ELCC is a dynamic method for measuring a resources’ contribution to reliably serving load.
Understandably, fairly implementing new market rules using ELCC has been messy in some cases.
For example, a group of PJM power generators has called renewable energy capacity resource deliverability into question, saying the volumes of capacity cleared in previouss have been overstated, and setting up a disagreement over who should pay for transmission upgrades going forward.
This latest PJM capacity market controversy surrounds whether wind and solar resources have been acquiring capacity obligations greater than what they can deliver. Accredited wind and solar power MWs “supported by non-deliverable auction energy” have been included in and cleared in previous capacity markets and were included in the supply stack for the 2023-2024 auction, the PJM Power Providers Group, or P3, said in a letter to PJM’s board of managers.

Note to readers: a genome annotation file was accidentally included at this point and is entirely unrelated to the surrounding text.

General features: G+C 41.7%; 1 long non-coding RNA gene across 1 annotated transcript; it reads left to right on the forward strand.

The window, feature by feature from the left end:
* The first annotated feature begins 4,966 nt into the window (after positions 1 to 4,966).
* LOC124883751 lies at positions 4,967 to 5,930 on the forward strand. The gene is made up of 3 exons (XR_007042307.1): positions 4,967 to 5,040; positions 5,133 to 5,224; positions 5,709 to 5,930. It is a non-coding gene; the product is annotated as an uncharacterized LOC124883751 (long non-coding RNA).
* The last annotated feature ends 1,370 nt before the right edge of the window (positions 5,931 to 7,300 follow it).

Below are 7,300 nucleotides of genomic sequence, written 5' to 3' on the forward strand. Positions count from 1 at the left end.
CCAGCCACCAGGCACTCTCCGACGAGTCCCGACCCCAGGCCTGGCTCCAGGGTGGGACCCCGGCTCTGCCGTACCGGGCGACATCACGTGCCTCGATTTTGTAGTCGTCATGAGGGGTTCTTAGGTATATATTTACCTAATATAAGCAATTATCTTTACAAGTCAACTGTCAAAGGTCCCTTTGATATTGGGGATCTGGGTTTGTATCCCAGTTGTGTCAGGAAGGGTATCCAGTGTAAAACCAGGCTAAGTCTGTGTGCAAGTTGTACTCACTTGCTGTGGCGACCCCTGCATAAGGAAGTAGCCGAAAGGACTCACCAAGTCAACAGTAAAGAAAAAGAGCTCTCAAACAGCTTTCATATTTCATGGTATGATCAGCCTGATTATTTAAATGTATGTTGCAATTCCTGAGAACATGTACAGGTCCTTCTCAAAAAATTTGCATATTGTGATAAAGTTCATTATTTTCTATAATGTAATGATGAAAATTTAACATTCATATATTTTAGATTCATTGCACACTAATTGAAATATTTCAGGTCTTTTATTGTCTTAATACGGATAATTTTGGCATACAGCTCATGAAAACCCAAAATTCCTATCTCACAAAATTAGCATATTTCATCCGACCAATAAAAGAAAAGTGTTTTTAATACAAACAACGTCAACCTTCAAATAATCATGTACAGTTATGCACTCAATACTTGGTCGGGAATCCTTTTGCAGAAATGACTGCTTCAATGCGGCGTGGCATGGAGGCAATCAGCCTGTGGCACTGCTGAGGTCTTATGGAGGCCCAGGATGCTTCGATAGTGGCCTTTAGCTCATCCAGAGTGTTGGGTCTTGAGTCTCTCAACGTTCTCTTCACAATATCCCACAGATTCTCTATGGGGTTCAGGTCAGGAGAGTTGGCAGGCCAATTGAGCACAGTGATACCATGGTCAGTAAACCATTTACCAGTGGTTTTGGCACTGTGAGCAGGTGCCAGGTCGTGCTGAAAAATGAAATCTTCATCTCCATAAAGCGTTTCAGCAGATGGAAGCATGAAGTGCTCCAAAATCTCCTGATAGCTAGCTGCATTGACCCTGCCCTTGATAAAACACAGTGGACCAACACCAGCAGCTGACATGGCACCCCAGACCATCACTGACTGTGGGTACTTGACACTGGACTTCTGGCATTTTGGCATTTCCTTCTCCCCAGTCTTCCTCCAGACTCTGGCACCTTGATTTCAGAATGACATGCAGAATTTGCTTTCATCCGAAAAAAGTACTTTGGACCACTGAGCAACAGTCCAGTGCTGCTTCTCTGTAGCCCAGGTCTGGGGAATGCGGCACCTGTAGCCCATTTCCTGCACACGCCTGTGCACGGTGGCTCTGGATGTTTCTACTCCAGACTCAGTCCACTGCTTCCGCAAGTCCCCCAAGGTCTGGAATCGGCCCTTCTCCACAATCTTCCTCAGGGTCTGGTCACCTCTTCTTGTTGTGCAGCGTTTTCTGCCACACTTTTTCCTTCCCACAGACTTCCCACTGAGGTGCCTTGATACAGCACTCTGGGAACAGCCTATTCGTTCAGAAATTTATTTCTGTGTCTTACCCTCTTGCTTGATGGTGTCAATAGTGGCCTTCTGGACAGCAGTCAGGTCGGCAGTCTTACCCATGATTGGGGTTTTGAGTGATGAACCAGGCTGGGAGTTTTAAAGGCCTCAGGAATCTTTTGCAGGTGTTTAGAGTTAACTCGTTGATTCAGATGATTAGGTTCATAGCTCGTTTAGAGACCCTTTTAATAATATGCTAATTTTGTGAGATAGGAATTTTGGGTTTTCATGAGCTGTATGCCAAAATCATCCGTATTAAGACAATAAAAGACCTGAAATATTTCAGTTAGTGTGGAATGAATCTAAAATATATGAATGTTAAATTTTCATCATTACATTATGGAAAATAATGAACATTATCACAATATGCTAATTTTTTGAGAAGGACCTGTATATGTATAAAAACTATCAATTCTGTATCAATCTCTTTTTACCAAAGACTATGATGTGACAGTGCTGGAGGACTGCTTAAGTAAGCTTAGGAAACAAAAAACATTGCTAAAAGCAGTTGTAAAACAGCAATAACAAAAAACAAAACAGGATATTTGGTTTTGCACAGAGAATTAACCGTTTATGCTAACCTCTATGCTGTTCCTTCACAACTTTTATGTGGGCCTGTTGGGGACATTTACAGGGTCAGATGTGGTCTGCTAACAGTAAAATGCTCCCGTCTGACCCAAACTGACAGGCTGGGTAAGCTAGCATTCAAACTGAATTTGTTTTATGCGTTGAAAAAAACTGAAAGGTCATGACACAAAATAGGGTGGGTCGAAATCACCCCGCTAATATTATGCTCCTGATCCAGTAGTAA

The group suggested that PJM should remove these wind and solar resources from the June capacity auction. P3 lists a dozen members on its website, including Calpine, Vista, Tenaska, NRG, LS Power and others.
However, a group of stakeholders representing renewable energy interests responded with its own letter to the PJM board that argued the core of P3’s complaint is that PJM considers intermittent resources’ full historical output when determining their capacity value, with P3 asserting this longstanding practice somehow violates PJM’s tariff and raises imminent reliability risks.
PJM’s management board responded to both stakeholder groups in a March letter that said PJM has reviewed P3’s claims regarding implementation of the ELCC methodology and accreditation of renewable resources and determined that its ELCC implementation “is compliant with the Reliability Assurance Agreement.”
The debate over renewable energy resource deliverability continues, but renewable energy resources were not removed from the June capacity auction. The debate is shifting focus toward transmission upgrades needed to increase deliverability.
The New York grid operator recently had an ELCC proposal approved by the Federal Energy Regulatory Commission. In a compliance filing, the NYISO defended its approach to determining the marginal reliability contributions of capacity resources by using the ELCC methodology.